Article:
It’s lunchtime on the communal cellblocks for cooperative captives, and detainees dressed in tan and white camp uniforms are steadfastly refusing the guards’ offer to wheel in food carts.
Only if a prisoner pulls shut a gate to a chute called a sally port can a soldier lock it remotely and send in the meals. And one by one, every block but Delta Block refuses. Some captives call out that they don’t want the food.
Over at Charlie Block, an angular looking detainee is stubbornly ignoring his guards, sitting at an empty, stainless-steel picnic table, watching footage from Mecca on Saudi TV.
Within an hour, the guards systematically trash a lunch that looks like it could feed 100. Unopened juice bottles go in the garbage first, then Styrofoam boxes of pita bread and special dietary meals. Buffet tins of stewed tomatoes, rice and sweet-and-sour stir-fried beef follow.
It’s hunger-strike time at Guantánamo. And while the military and their captives dispute when it started and how widespread it is, it was clear from a three-day visit to the prison-camp compound this past week that the guard force is confronted with its most complex challenge in years.
By this weekend, the U.S. military had defined 26 of the 166 captives as hunger strikers. Eight were being fed nutritional shakes through a tube snaked through a shackled captive’s nose to his stomach. Two were hospitalized, getting nutrition through a tube and intravenous hydration as well. Lawyers for the captives quote their clients as counting dozens more as long-term hunger strikers, who are getting weaker by the day.
Communal captives are no longer cooperating with guards at the once-showcase Camp 6. They’ve covered the cameras inside their cells. They’ve quit going to art classes. Both sides report frequent fainting spells — the military calls them “Code Yellows” — although the prison spokesman says they’re fake, staged for visitors.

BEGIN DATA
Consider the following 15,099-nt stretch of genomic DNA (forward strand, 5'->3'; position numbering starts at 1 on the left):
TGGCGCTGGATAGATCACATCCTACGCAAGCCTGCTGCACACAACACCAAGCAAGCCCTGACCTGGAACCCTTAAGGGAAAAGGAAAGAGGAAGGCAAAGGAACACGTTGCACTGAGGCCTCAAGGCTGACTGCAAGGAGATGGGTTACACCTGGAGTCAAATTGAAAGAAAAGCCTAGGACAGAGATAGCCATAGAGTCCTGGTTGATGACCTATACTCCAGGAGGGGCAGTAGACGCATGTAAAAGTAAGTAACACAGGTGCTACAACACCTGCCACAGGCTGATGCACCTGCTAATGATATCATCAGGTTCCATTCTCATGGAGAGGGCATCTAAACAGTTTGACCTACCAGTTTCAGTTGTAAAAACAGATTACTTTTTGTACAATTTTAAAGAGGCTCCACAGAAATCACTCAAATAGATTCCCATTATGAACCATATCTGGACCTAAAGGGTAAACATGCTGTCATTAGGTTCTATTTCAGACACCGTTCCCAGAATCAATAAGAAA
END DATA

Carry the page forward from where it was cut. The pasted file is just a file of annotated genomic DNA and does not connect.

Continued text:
More and more men are being moved out of communal confinement to the maximum-security prison, where up to 125 can be kept in 8-by-12-foot cells and where it’s easier to conduct tube feedings. But the Camp 5 commander, an Army captain who wouldn’t give her name, decided it would be too disruptive for a reporter to observe lunch being served there. To watch a guard pass a lunchbox through slits in the cell doors at the disciplinary block, the captain concluded, was too “high-risk.”
HUNGER STRIKER COULD DIE
Although it’s camp policy to prevent a captive from starving himself, the prison staff talks about the possibility that a hunger-striking captive will be found dead one day.
Lawyers for the men say the strike was sparked in early February by an unusually aggressive search of prisoners’ Qurans that to them amounted to desecration. Prison staff says no Qurans were disrespected, no policy changed.
All sides blame long simmering frustration with President Barack Obama’s inability to deliver on his promise to close the facility.
The prison’s Arab-American Muslim cultural advisor, a Defense Department employee, says he and the chief guard, Army Col. John Bogdan, have been trying to negotiate with the detainees. But it may be that nothing short of an airplane ticket will end the deadlock.
“They are serious,” says the advisor, who goes by Zak. “They have lost hope.”
Says Army Capt. Jason Wright, the lawyer for a 30-something Camp 6 Afghan hunger striker called Obaydullah: “There’s no constructive engagement” in the standoff over handling of the Quran. “There just appears to be a stalemate.”
In years past, captives staged hunger strikes in single-occupancy cells where meals went in, containers came out and camp staff could closely monitor consumption.